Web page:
Week 20 of Your Pregnancy
Perhaps for the first time in months, you feel upbeat, healthy and even sexy! Indeed, many Singaporean mums find the second trimester a lot easier than the first. As your baby’s cognitive and muscular functions continue to develop, here are some tips to help keep your iron levels in check.
Mama mia! You're halfway through your pregnancy! If you are carrying a girl, she will be developing a uterus, and her ovaries will contain some primitive eggs. If it’s a boy, his testes will start developing1.
Though the production of new nerve cells will come to a slow, more complex connections would start to form. In fact, your baby’s nervous and muscular systems will be so developed that he or she would get to enjoy a satisfying strrrrretch3!
The lanugo hair has spread all over your baby's body, which makes it look like a little puppy. However, it will shed completely when you reach the 8th month of your pregnancy. At week 20, it's the size of a mango. Its heartbeat is now strong and can be detected easily.
Back pain may occur at week 20. Pay attention to your posture and walk upright. Supporting straps can be worn to relieve your back aches. Your bust size will continue increasing significantly.. If daddy is lucky, he may be able to hear the baby’s heartbeat when he puts his ears on your tummy.
Whether you’re pregnant or not, most women need 14.8mg of iron a day8. Iron is needed in order for your blood cells to carry oxygen around your body4 and to your baby. Iron also contributes to your baby’s normal cognitive function5. This explains why your doctor is obsessed with checking if you have anaemia, a condition caused by iron deficiency6!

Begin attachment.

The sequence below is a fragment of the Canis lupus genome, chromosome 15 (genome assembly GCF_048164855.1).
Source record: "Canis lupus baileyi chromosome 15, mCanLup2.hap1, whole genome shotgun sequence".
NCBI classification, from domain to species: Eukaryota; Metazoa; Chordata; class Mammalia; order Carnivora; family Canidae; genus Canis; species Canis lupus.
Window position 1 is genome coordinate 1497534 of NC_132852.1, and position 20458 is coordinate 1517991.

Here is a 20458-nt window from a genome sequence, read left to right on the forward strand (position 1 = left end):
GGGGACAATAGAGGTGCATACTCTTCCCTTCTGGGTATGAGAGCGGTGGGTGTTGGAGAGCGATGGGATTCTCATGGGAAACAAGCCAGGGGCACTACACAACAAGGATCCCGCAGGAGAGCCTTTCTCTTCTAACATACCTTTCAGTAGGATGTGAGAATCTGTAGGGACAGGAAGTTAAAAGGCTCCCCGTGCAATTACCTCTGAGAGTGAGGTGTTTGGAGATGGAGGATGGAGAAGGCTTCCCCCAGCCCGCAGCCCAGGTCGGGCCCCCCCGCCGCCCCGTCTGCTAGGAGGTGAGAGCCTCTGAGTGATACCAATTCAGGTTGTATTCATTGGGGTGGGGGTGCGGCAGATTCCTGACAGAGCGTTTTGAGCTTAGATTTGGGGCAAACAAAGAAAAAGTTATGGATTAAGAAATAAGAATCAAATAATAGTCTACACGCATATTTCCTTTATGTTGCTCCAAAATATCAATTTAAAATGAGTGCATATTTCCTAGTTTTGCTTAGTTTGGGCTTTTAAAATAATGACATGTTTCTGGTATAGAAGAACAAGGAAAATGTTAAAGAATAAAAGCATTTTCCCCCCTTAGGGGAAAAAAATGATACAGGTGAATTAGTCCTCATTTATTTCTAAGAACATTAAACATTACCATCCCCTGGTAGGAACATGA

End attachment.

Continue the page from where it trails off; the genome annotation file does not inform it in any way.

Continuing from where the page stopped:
Have your friends commented that you look unusually pale? If your doctor says you have low haemoglobin levels, you are not alone. However, you will need iron supplements if your levels are very, very low7.
Adding Iron to Your Diet
Here are some tips on helping your body absorb more iron: Take Vitamin C and iron at the same time! Vitamin C is known to improve iron uptake, so top your spinach salad with kiwi slices, or drink a glass of orange juice with iron-fortified whole-grain cereal!
Calcium, on the other hand, inhibits your body’s ability to absorb iron, as well as certain compounds found in tea and coffee9. Try drinking a glass of fruit juice or eating a piece of fruit with high vitamin C content with or after iron-rich meals9.
- Here are some iron-rich foods you can add to your diet:
- Well-cooked lean meat, and oily fish
- Dark green vegetables, including broccoli, watercress, spinach and kale
- Nuts, especially cashew nuts
- Pulses, chickpeas, beans and lentils
- Wholegrains, including wholemeal bread, and iron-fortified breakfast cereals
- Dried fruits, such as apricots, prunes and raisins
1. Murkoff H, Mazel S. What to Expect When You’re Expecting. 4th ed. London: Simon & Schuster Ltd, 2009.
2. NHS UK. Ultrascans in pregnancy [Online]. 2013. Available at: www.nhs.uk/conditions/pregnancy-and-baby/pages/ultrasound-anomaly-baby-scans-pregnant.aspx [Accessed July 2014]
3. Deans A. Your New Pregnancy Bible, The experts’ guide to pregnancy and early parenthood. 4th ed. London: Carroll & Brown Publishers Limited, 2013.
4. European Union. Commission Regulation (EU) No 432/2012 of 16 May 2012 establishing a list of permitted health claims made on foods, other than those referring to the reduction of disease risk and to children’s development and health OJ L 136 2012;1-40.
5. European Union. Commission Regulation (EU) No 957/2010 of 22 October 2010 on the authorisation and refusal of authorisation of certain health claims made on foods and referring to the reduction of disease risk and to children’s development and health. OJ L 279 2010;13-7.
6. National Institute for Health and Care Excellence. Antenatal Care CG62. London: National Institute for Health and Care Excellence, 2008.
7. NHS UK. Vitamins and nutrition in pregnancy [Online]. 2013. Available at: www.nhs.uk/conditions/pregnancy-and-baby/pages/vitamins-minerals-supplements-pregnant.aspx [Accessed July 2014]
8. Department of Health. Report on Health and Social Subjects 41. Dietary Reference Values for Food Energy and Nutrients for the United Kingdom. TSO: London, 1991.
9. Centres for Disease Control and Prevention. Iron and iron deficiency [Online]. 2011. Available at: www.cdc.gov/nutrition/everyone/basics/vitamins/iron.html [Accessed June 2014]
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